I think the damage done by celebrity photography is much more grave than the mere pollution of magazines, newspapers and other media that favor this form of entertainment. Fetishizing the celebrity class overemphasizes the role meritocracy plays in creating and sustaining wealth and privilege. The traces of genuine humanity, humility and intelligence are almost always leached out of the celebrity photograph, replaced by self-satisfaction and a vacant sense of entitlement. Not all, but most. No surprise then that I’m not a fan of Annie Leibovitz’s work. Her most recent show, “Pilgrimage,” is no exception, even though it doesn’t focus on living celebrities. It begins this way (and can be found in its entirety here):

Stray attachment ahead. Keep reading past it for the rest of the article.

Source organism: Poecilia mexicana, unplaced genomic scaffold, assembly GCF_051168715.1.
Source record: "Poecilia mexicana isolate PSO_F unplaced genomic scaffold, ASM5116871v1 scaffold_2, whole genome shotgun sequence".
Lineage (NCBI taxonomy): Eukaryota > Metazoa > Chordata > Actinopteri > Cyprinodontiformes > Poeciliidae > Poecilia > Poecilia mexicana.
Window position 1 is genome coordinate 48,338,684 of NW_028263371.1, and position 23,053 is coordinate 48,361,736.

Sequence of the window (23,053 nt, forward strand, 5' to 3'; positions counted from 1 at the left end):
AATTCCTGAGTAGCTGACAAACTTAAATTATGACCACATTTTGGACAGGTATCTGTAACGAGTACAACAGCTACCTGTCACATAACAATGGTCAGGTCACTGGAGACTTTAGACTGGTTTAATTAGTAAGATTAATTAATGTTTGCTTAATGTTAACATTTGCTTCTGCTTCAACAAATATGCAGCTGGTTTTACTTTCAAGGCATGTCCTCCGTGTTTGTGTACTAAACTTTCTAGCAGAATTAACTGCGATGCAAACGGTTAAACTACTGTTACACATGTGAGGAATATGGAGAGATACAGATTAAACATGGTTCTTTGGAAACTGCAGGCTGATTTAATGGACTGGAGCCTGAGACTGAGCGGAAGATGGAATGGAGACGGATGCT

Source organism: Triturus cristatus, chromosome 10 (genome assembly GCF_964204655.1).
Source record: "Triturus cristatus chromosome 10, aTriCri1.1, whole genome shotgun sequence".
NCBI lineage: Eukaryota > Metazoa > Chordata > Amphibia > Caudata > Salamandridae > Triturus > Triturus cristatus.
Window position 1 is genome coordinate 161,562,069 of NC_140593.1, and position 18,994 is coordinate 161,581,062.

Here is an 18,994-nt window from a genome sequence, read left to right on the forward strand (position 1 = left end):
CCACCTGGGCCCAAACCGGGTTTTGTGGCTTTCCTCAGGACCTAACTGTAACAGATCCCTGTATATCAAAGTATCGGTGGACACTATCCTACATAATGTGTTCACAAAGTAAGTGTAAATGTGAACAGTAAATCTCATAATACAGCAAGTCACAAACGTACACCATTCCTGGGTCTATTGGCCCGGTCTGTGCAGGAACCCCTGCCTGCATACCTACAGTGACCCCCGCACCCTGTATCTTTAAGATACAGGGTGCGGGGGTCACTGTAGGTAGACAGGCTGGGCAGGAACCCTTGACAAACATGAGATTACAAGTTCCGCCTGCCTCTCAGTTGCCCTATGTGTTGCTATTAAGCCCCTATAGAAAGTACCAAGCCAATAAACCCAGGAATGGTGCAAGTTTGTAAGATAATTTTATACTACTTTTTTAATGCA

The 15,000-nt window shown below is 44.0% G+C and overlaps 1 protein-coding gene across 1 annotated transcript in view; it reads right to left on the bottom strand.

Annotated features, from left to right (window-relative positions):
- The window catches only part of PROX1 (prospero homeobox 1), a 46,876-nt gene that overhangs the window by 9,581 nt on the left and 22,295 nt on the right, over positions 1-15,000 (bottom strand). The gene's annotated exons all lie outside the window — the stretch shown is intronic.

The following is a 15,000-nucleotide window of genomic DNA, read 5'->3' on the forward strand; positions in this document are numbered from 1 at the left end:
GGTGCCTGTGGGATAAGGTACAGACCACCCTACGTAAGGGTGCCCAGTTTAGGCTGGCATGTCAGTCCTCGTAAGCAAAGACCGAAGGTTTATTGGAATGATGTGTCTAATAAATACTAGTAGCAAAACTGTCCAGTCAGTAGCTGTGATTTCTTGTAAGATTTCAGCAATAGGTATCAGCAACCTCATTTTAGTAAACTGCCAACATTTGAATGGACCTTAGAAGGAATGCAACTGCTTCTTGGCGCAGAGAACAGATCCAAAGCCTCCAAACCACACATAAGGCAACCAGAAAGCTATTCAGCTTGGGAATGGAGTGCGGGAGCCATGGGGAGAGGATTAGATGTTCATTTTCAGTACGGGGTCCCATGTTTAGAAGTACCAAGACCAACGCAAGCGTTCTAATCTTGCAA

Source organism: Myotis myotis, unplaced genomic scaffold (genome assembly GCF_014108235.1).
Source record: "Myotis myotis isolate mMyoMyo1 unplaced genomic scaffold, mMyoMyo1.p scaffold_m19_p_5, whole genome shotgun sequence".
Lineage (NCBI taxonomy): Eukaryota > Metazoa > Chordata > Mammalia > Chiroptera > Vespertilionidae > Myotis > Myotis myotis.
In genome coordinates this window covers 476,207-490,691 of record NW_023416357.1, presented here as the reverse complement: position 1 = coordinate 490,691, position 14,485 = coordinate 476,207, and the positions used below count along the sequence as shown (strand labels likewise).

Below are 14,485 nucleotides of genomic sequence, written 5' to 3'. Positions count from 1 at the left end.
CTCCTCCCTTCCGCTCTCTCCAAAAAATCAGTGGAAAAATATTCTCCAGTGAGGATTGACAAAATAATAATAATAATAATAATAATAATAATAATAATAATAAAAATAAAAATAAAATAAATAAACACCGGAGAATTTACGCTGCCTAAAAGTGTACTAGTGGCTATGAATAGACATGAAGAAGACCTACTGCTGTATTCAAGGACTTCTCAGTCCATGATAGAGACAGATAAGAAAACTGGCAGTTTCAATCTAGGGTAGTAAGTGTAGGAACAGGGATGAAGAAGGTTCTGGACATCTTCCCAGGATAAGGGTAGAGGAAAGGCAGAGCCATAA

Annie Leibovitz photographs the 1 percent, the rich, beautiful and famous, conspiring with the apparatus of celebrity and capitalism to make the lives of successful people feel even more glamorous and alluring. The Library of Congress has officially declared her a “Living Legend,” and despite a few financial problems awhile back – a massive home-renovation project in Greenwich Village contributed to the setback – she has joined the same rarefied ranks of privilege that she has so diligently served throughout her career.